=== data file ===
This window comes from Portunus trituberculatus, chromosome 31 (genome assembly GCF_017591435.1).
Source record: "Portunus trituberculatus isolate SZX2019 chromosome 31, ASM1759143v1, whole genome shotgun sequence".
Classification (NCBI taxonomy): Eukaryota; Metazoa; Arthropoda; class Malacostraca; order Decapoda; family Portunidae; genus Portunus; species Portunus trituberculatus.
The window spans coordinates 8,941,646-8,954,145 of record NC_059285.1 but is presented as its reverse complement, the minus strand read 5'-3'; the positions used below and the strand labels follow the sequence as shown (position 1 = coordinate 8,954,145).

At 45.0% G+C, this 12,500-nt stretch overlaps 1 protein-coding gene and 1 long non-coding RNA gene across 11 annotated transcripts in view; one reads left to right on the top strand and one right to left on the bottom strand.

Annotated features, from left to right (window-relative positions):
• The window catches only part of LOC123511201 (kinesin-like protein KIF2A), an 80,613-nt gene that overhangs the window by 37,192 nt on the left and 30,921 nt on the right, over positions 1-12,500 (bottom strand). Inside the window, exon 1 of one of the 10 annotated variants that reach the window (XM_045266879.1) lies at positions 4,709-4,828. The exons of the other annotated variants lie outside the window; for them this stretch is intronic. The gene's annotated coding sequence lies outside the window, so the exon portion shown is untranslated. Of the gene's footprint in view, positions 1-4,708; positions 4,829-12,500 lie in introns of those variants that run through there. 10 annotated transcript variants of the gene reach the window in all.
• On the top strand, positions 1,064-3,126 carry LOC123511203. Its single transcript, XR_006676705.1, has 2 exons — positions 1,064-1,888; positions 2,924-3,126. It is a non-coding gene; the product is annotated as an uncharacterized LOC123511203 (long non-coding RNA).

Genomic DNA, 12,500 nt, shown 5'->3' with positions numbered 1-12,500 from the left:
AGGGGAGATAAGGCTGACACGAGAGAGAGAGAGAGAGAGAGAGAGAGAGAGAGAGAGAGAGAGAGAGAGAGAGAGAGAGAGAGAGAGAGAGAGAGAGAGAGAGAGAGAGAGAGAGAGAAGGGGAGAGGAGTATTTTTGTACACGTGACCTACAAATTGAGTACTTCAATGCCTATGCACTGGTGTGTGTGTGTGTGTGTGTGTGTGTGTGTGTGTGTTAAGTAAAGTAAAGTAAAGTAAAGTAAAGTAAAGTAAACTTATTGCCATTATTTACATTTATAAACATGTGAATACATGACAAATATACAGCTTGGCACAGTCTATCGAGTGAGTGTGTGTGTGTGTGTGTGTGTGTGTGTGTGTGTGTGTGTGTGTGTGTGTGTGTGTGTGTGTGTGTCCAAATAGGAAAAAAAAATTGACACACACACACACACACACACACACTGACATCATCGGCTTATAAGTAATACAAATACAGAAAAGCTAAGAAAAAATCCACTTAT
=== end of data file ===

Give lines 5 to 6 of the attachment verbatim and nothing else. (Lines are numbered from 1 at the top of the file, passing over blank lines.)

At 45.0% G+C, this 12,500-nt stretch overlaps 1 protein-coding gene and 1 long non-coding RNA gene across 11 annotated transcripts in view; one reads left to right on the top strand and one right to left on the bottom strand.

Annotated features, from left to right (window-relative positions):